The story of skywoman is full of reciprocal gift-giving.
For example, the animals gave skywoman the gift of mud (and therefore land) and in return, skywoman cultivated the land with every known plant species. This creation story is an amazing way to frame how Braiding Sweetgrass wants us to understand our place on the world. That the world is full of gifts for us, but equally importantly, that we are full of gifts for the world. Many non-indigenous people struggle to imagine ways to live in harmony with the environments that they inhabit, but indigenous people everywhere have endless examples of this kind of living. Braiding Sweetgrass invites us to inhabit such examples from Kimmerer’s life and studies.
The author invites us into what she calls “the web of reciprocity” wherein ecosystems are vast networks of gift giving – from producer to herbivore, herbivore to carnivore, plant to human, and human to plant. Gifts, and gift-giving, are core to to the idea that Braiding Sweetgrass presents in terms of how we currently frame concepts like sustainability in the climate movement. To Kimmerer, sustainability implies preserving systems that allow for us to extract resources in perpetuity, whereas reciprocity implies that the Earth is a being that cares for humanity, and humanity has the capacity and responsibility to care for the Earth in return.
A core example of the human capacity to give gifts to the world in Braiding Sweetgrass has to do with a concept called “the honorable harvest,” which is a way of procuring food that in turn bolsters an ecosystem’s resilience. The Anishanabee people, for example, depend on manoomin (or wild north american rice) for sustenance. Manoomin grows along wetlands, and so in the late summer, when the wetlands flood, Anishanabee people go out in boats to harvest it. Their harvesting technique results in about 40% of the manoomin harvested being ‘lost’ or dropped back into wetland habitats.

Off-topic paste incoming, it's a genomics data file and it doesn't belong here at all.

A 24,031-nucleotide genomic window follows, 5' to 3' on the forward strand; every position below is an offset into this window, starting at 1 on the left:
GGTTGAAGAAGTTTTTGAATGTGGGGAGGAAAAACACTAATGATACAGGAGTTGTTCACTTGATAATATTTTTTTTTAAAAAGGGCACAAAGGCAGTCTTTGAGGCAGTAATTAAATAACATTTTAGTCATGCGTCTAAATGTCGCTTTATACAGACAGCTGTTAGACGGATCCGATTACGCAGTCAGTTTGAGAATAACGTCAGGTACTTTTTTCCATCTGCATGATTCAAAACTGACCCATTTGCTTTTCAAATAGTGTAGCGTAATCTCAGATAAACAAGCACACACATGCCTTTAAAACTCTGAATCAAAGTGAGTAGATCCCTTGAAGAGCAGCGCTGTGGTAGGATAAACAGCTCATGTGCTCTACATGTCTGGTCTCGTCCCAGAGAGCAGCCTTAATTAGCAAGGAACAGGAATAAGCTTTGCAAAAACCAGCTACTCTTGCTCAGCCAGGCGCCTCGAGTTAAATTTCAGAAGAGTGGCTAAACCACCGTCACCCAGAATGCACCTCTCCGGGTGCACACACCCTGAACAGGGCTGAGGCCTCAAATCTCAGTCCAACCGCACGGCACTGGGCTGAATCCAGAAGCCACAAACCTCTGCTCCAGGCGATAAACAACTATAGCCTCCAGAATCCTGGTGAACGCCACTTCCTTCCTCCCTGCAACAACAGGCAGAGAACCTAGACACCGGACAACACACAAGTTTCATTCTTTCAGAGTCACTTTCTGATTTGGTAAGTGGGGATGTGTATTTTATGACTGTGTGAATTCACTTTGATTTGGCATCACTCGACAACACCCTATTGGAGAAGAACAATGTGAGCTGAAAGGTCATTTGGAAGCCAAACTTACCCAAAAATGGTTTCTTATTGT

However, this practice is not done on accident: as the Anishinabee harvest manoomin, they also actively seed the wetlands for the next year’s harvest. The honorable harvest in this case is a means of reciprocal gift giving to the manoomin plant. It exists in many forms throughout the world, but underscores a culture of care within indigenous communities. Where every plant has a purpose, or ‘gift’ to give, ensuring and harbouring biodiversity is equally important and beneficial to more-than-human and human communities, stewardship is humankind’s gift in return. Braiding Sweetgrass presents this way of knowing ecosystems as an integral part of “the gift economy,” where gifts become more valuable the more they are given.
In another chapter, Kimmerer narrates a scientific study on the merits of the honorable harvest, which found that the honorable cultivation of plants does indeed benefit the plant in the long run, either by freeing up space for the plant’s offspring, or by distributing seeds to appropriate niches. This is just one instance where Kimmerer is able to merge indigenous and scientific ways of knowing, creating a multifocal lattice for us to use in the face of the unfolding climate and biodiversity crises.
Braiding Sweetgrass as a whole is a rare book that feels hopeful, relevant, and full of love. In her same botany 101 lecture, Robin Wall Kimmerer asked her students if they loved the Earth, after they responded with a resounding “yes”, Kimmerer then asked her students if they thought the Earth loved them back. Her students did not know how to respond to this question because, if the Earth loved them back, it would presuppose an idea that the Earth as a being had come to know everyone personally. This question lies at the core of Braiding Sweetgrass, it is a book-length lesson that ultimately reassures its readers that the Earth does, in fact, love them back.
Robin Wall Kimmerer
2015, Milkweed Editions, 408pp